New Delhi: Islamabad High Court Chief Justice Athar Minallah on Monday expressed severe displeasure at the practice of enforced disappearances, saying “chief executives” of the country were ultimately answerable for such acts and at one point wondered if they should be charged under Article 6 of the Constitution (high treason), Dawn reported.
Justice Minallah gave these remarks during an exchange with Attorney General of Pakistan Khalid Jawed Khan while hearing a petition filed by the family of missing journalist Mudassar Naaru.
In the hearing on Monday, the IHC Chief Justice called enforced disappearances a “stain on Pakistan” and the “worst form of corruption” as he noted that former chief executives nowadays take pride in the practice by writing about it in their books, Dawn reported.
“Had the state existed somewhere, why would the affected family need to approach the court, and why would we need to bring this to the Prime Minister’s notice?” the chief justice questioned.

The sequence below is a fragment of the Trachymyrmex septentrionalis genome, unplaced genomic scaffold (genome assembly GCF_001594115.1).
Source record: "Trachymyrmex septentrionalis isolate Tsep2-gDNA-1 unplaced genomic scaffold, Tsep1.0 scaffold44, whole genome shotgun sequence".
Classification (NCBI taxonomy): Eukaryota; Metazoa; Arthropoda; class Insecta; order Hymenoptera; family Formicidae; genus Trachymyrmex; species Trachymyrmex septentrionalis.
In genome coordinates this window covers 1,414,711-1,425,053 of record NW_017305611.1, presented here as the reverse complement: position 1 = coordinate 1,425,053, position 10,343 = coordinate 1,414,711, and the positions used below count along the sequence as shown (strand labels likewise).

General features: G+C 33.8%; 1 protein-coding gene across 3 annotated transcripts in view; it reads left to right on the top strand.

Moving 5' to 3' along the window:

In August 2018, Naaru went on vacation to the Kaghan valley, but has since been missing. He was last spotted near the Kaghan river. Initially, his family and friends thought that he may have accidentally fallen into the river and drowned, but his body was never found. Others began speculating that Naaru may have killed himself — a claim instantly rejected by the family, saying he had no signs of despair, the report said.
His family subsequently tried to register a first information report against “unidentified persons”. When the police refused to cooperate, they were forced to approach civil rights organisations but to no avail. A few months following his disappearance, one of his friends said he had spotted Naaru at a detention centre for “missing persons”.
In a previous hearing of the case, it had been asserted that Naaru, who was also a social activist and human rights defender, had been receiving threats allegedly from officials of state institutions before he went missing.